Juul Labs has been in the news a lot lately—and for all the wrong reasons. After the FDA essentially threatened to seize its products last month if it didn’t revise its safety claims, the company’s CEO, Kevin Burns, stepped down, leaving the once-hip startup in the hands of an old-school tobacco executive. Add to that a growing outbreak of vaping-related illnesses and deaths, and it’s no exaggeration to say that Juul is fighting for its very existence.
So it was probably only a matter of time before all this scandal caught the attention of product-liability lawyers, and boy has it. According to NewsWhip, a company that tracks engagement on social media, one of the top “articles” on Facebook last month was a website called Juul-Claims.com, which was apparently set up by a Houston-based law firm informing people that they may be entitled to “significant compensation” if they or their child experienced health problems after using Juul products.
The page, which includes an online form and a 1-800 number, invites people to submit to a “free claim evaluation.” NewsWhip says this page received more than 3.6 million engagements on Facebook in September, making it the second most viral article on the social network that month.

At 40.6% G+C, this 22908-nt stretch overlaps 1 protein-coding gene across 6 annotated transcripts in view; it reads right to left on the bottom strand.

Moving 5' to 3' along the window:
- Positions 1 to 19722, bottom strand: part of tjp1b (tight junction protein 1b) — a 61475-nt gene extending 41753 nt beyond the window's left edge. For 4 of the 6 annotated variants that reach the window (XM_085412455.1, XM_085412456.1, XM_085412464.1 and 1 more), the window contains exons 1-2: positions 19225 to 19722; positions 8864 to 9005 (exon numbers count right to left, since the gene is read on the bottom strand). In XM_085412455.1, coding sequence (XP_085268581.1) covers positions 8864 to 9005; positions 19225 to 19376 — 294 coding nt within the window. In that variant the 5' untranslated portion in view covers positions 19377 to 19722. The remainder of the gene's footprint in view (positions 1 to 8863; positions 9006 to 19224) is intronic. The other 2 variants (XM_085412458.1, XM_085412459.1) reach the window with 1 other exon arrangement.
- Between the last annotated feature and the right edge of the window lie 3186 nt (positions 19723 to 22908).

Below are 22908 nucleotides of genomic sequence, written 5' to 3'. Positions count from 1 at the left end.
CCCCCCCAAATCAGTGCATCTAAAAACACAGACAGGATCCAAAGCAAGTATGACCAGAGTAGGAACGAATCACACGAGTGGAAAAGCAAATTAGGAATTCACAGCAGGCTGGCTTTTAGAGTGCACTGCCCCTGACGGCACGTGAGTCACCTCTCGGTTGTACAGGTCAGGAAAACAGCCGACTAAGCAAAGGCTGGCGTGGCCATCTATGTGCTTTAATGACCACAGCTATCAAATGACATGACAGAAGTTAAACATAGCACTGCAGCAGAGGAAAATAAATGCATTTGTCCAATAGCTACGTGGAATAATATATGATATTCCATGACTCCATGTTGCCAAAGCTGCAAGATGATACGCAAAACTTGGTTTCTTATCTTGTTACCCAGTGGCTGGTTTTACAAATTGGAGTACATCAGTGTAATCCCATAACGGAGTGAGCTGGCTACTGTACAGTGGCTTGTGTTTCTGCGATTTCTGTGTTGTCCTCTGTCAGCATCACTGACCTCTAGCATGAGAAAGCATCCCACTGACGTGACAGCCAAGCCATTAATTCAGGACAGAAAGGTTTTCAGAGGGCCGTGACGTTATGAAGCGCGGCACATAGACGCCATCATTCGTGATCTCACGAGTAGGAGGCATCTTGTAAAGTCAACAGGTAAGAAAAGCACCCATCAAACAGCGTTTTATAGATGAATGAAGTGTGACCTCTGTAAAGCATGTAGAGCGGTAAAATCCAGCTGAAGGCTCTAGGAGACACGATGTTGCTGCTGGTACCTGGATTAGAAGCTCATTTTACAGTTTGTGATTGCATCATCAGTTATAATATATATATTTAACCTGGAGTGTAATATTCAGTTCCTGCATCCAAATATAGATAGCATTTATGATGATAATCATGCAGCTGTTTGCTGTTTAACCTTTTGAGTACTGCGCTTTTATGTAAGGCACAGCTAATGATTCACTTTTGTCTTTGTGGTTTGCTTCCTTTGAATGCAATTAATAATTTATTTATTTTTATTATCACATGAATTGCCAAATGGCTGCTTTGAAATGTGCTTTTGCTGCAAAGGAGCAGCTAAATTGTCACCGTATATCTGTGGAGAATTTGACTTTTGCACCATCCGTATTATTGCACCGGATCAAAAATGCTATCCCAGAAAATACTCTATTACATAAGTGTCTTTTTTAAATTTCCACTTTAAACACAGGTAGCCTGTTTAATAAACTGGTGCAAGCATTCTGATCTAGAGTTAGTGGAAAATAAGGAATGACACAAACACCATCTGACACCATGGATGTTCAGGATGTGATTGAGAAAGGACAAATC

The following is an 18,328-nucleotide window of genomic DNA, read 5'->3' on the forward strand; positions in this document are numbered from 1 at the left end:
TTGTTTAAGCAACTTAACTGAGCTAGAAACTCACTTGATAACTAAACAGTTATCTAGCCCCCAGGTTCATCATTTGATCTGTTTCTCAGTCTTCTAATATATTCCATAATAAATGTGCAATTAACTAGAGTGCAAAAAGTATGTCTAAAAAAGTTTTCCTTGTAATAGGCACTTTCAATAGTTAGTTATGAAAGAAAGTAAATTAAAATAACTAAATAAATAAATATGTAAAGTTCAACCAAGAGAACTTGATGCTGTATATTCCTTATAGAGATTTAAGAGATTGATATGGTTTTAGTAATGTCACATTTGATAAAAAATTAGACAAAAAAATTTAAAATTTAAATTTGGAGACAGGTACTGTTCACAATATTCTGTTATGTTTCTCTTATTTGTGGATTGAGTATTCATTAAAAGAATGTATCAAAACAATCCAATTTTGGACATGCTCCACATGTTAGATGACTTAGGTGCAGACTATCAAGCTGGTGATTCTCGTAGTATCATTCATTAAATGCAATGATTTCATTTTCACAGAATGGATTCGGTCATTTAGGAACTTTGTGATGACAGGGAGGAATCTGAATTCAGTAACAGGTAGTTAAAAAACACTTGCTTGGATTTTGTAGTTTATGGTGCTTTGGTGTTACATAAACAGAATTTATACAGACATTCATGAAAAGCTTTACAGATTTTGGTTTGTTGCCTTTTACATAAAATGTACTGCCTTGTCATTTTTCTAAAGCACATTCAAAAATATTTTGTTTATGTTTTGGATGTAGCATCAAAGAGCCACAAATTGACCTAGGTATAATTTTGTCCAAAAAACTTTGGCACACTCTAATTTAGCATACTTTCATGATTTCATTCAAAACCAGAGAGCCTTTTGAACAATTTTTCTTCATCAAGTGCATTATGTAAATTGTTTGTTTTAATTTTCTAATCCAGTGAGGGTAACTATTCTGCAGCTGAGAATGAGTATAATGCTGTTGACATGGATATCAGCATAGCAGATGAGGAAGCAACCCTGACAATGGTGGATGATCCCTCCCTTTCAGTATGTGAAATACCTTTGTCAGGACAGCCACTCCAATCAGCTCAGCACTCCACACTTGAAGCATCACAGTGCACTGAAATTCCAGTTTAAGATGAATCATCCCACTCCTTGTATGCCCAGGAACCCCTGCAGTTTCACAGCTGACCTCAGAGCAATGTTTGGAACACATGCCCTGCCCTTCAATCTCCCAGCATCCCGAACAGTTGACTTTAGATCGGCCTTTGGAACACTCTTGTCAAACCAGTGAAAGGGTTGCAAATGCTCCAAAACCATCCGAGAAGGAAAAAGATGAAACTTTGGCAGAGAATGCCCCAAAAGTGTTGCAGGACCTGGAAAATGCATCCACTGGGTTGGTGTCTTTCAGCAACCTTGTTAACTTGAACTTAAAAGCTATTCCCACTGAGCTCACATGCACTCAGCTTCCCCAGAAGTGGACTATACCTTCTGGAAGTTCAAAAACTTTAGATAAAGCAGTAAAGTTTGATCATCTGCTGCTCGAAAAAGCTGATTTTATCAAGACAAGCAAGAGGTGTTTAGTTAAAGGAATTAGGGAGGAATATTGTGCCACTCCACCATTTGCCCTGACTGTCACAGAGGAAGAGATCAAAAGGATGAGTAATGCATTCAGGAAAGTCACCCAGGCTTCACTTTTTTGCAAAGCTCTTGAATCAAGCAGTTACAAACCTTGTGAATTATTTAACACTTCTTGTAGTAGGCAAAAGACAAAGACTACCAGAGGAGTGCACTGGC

NewsWhip released the data as part of its monthly roundup of the top publishers on Facebook. Most of the articles that go viral on the site are from major publishers or outlets with large Facebook pages. It’s unusual, to say the least, for a lawyer’s makeshift webpage to find itself in the top 15, let alone make it all the way to No. 2. It’s possible that the website was helped by paid advertising (for instance, if the link was included in a promoted post), but even if that’s the case, it wouldn’t bode well for Juul, since it means someone is putting money behind spreading the page.
I’ve reached out to Juul for comment and will update if I hear back.
The CDC said this week that 1,604 cases of vaping-related lung injuries in 49 states have now been reported. While a specific cause hasn’t been identified (there could be multiple causes, per the CDC), products purchased off the street that contain THC appear to be the bigger threat. As the e-cigarette market leader, Juul has been blamed more generally for a stark rise in youth vaping, which is now said to comprise some 25% of high school students.